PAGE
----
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Ball v. Artrip

United States District Court, W.D. Virginia, Roanoke Division

September 29, 2014

JEFFREY ARTRIP, ET. AL., Defendants.


GLEN E. CONRAD, Chief District Judge.

Reginald Keith Ball, a Virginia inmate proceeding pro se, filed this civil rights action pursuant to 42 U.S.C. § 1983, alleging that in classifying him to long-term segregation status, prison officials violated his due process rights by knowingly relying on false information that Ball had conspired to kill a warden. Upon review of the record, the court finds that the action must be summarily dismissed.


Ball is now a segregation inmate at Red Onion State Prison. On May 5, 2014, the institutional classification authority ("ICA") recommended that Ball's security classification be changed to level "S." As support for this change, the ICA report noted: "Offender Ball was part of the conspiracy to kill Warden Fleming of KMCC and while housed at WRSP he received [and has been convicted of] a 106 infraction for sexually assaulting a nurse." (ECF No. 4, at 3.) The change to level "S" was upheld on appeal.

Ball insists that he was not involved in this conspiracy, so the classification was erroneous. He submits a copy of a Virginia Department of Corrections ("VDOC") report of the investigation into an inmate conspiracy to kill Warden Fleming, which does not mention Ball's name. Despite this information and Ball's complaints, the regional administrator approved the classification change. In rejecting Ball's Level II appeal of the status change, the administrator found that the status change was appropriate and stated: "It is noted that as of July 16, 2014, you currently have four active felony charges with Buchanan Circuit Court; 1. Gang Participation in Criminal Act, 2. Conspiracy Murder 1st Degree, 3. Provide Prisoner with Cell Phone, 4. Possession Cell Phone by Prisoner."[1] (ECF No. 4, at 17.)

In this § 1983 action, Ball sues the officials who reclassified him or upheld that decision. He seeks monetary and injunctive relief.


The court is required to dismiss any action or claim filed by a prisoner against a governmental entity or officer if the court determines the action or claim is frivolous, malicious, or fails to state a claim on which relief may be granted. 28 U.S.C. § 1915A(b)(1). A plaintiff bringing suit under § 1983 must establish that he has been deprived of rights guaranteed by the Constitution or laws of the United States and that this deprivation resulted from conduct committed by a person acting under color of state law. West v. Atkins , 487 U.S. 42, 48 (1988).

An inmate's federally protected liberty "interests are limited to the freedom from restraint which, while not exceeding the sentence in such an unexpected manner as to give rise to protection by the Due Process Clause of its own force, [2] nonetheless imposes atypical and significant hardship on the inmate in relation to the ordinary incidents of prison life." Sandin v. Conner , 515 U.S. 472, 484 (1995). If the status change that an inmate challenges did not impose atypical hardship on him, then he has no federally protected liberty interest, and he is not entitled to federal due process protections before prison officials may implement that change. Id. at 486-87. Courts have found that Virginia's classification scheme governing prisoners' custody and security classifications does not create a liberty interest in avoiding changes in these classifications, precisely because these classifications are subject to change, based on inmate behavior and prison officials' discretion. Oliver v. Powell , 250 F.Supp.2d 593, 605 (E.D. Va. 2002); Garrett v. Angelone , 940 F.Supp.2d 933, 943 (W.D. Va. 1996).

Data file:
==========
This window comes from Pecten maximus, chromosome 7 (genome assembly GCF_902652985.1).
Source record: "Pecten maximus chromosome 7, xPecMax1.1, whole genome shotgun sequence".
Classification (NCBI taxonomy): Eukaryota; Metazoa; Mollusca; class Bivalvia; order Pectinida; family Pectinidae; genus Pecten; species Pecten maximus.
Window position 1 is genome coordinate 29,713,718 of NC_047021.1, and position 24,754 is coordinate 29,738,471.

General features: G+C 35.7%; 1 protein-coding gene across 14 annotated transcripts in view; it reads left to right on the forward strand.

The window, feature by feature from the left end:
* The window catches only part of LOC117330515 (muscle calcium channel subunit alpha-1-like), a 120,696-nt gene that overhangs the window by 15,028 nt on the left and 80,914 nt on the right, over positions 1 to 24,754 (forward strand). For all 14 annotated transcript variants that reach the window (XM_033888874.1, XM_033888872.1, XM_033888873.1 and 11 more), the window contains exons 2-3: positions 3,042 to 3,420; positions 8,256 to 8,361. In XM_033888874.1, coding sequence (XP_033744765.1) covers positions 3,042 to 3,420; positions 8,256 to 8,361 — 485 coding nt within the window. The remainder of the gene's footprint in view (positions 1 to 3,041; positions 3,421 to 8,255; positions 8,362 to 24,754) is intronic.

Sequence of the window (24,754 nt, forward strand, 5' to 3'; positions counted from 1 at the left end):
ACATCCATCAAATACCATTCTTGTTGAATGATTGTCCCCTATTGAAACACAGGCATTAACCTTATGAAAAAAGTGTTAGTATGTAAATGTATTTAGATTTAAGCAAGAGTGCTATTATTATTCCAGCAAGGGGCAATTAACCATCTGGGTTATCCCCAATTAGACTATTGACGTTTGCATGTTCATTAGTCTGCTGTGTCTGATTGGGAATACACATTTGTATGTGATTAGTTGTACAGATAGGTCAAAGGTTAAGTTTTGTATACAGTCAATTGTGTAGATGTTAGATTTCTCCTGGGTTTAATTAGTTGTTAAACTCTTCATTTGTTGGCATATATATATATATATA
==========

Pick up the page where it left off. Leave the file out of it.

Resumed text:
Ball fails to show that he has a protected liberty interest. He does not state any facts concerning the conditions of his confinement in long-term segregation or specify any respect in which those conditions present any atypical difficulty or discomfort when compared to other VDOC confinement categories. Thus, he has not shown that the decision to place him in long-term segregation implicates any federal right to particular procedural protections, [3] Sandin , 515 U.S. at 484, and his § 1983 due process claim must be summarily dismissed. To the extent that he complains about prison officials' failure to follow state classification procedures, such state regulation issues are not actionable under § 1983. See Riccio v. Cnty. of Fairfax, Va. , 907 F.2d 1459, 1469 (4th Cir. 1990).


For the reasons stated, the court dismisses Ball's complaint without prejudice, pursuant to § 1915A(b)(1), for failure to state a claim. The Clerk is directed to send copies of this ...

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